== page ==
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Eudialyte is a rare transparent to translucent mineral of red, magenta, brown also blue and yellow color. Eudialyte name derives from the Greek phrase EU DIALYTOS, meaning "well decomposable"; it alludes to its ready solubility in acid. Eudialyte was discovered in southwest Greenland in 1819; and it was first described by a German chemist Friedrich Stromeyer. Alternative names of eudialyte include: almandine spar and eudalite.
Saami, indigenous Finno-Ugric people, inhabiting parts of far northern Norway, Sweden, Finland and the Kola Peninsula of Russia where eudialyte is also found call the mineral "Lapp" or "Saami blood". The origins of this popular name comes from a legend about the Saami opposition to the Swedes. Beautiful stones in mostly red shades reminiscent about Saami struggle for their land.
Eudialyte is used as a minor ore of zirconium. Another use of eudialyte is as a minor gemstone, but this use is limited by its rarity, which is compounded by its poor crystal habit. These factors make eudialyte of primary interest as a collector's mineral.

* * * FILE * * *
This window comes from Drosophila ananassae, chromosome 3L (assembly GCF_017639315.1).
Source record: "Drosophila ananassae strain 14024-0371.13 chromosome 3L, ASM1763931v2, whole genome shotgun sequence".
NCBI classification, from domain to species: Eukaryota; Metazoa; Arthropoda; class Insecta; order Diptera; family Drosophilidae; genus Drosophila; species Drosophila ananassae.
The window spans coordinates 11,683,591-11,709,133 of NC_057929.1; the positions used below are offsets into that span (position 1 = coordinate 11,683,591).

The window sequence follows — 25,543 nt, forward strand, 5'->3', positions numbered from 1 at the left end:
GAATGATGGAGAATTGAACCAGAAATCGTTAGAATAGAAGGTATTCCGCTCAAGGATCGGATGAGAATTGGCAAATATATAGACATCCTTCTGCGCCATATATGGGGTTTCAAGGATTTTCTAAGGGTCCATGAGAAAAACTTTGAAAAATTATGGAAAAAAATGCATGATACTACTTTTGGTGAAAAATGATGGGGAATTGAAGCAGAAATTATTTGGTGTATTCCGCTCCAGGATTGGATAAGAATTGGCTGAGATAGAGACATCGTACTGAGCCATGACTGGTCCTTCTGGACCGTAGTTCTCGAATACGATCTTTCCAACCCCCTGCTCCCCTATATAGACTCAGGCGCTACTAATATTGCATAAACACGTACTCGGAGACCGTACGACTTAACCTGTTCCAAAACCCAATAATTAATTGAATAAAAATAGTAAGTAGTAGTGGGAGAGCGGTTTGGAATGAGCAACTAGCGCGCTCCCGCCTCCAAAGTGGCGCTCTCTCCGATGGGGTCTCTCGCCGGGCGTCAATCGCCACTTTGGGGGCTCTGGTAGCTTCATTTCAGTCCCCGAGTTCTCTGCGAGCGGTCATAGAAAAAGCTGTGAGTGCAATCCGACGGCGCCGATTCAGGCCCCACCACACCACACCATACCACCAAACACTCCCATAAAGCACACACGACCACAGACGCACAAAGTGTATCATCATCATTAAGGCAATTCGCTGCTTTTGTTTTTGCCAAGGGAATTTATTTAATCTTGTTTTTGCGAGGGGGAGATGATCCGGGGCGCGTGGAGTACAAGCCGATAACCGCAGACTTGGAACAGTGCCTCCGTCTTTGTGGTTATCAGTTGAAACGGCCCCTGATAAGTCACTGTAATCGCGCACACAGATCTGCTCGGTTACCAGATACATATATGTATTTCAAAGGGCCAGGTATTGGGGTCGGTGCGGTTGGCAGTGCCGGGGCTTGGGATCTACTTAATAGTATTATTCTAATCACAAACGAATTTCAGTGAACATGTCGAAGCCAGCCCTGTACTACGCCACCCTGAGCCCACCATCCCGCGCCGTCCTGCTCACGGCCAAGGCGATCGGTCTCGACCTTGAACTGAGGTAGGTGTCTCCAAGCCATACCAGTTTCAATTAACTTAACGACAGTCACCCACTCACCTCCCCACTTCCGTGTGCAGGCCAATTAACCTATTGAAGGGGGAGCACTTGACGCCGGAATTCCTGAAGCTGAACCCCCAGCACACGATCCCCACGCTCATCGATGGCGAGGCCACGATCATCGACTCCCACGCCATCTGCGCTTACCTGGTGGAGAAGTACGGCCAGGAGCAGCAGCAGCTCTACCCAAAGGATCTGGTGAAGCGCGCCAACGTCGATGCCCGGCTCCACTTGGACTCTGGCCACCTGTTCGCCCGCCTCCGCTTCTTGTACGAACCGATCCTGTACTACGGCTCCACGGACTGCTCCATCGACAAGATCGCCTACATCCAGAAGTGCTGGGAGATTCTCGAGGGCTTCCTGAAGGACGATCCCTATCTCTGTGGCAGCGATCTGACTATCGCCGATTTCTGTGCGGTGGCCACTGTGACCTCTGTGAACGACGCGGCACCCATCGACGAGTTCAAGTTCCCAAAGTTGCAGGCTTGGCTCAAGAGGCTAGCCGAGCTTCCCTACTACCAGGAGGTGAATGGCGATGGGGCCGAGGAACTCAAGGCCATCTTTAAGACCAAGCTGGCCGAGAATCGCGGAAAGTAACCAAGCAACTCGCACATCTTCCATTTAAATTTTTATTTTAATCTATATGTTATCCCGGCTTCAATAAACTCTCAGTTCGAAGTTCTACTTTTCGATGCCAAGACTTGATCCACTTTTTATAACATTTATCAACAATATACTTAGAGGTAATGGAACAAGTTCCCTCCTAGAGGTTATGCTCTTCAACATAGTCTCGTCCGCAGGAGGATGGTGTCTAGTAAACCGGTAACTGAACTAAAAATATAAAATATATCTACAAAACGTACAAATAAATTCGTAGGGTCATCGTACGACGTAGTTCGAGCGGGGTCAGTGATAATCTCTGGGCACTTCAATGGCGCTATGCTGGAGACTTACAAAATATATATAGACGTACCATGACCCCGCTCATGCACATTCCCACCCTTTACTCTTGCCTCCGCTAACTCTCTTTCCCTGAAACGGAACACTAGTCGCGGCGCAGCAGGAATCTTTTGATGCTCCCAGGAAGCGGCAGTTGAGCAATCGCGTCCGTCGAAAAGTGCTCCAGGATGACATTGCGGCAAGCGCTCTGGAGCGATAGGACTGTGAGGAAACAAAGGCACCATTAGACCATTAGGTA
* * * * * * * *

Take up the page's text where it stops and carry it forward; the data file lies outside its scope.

Eudialyte's rarity makes locality useful in its identification. Prominent localities of eudialyte include Mont Saint-Hilaire in Canada and the Kola Peninsula in Russia, but it is also found in Greenland, Norway, and Arkansas. The lack of crystal habit, associated with color, is also useful for identification, as are associated minerals.
Eudialyte is a stone of life force and love force. This powerful and rare stone brings harmony and balance to the yearnings of the heart with the physical reality. Eudialyte is an excellent stone for those who seek to receive and express more love and acceptance.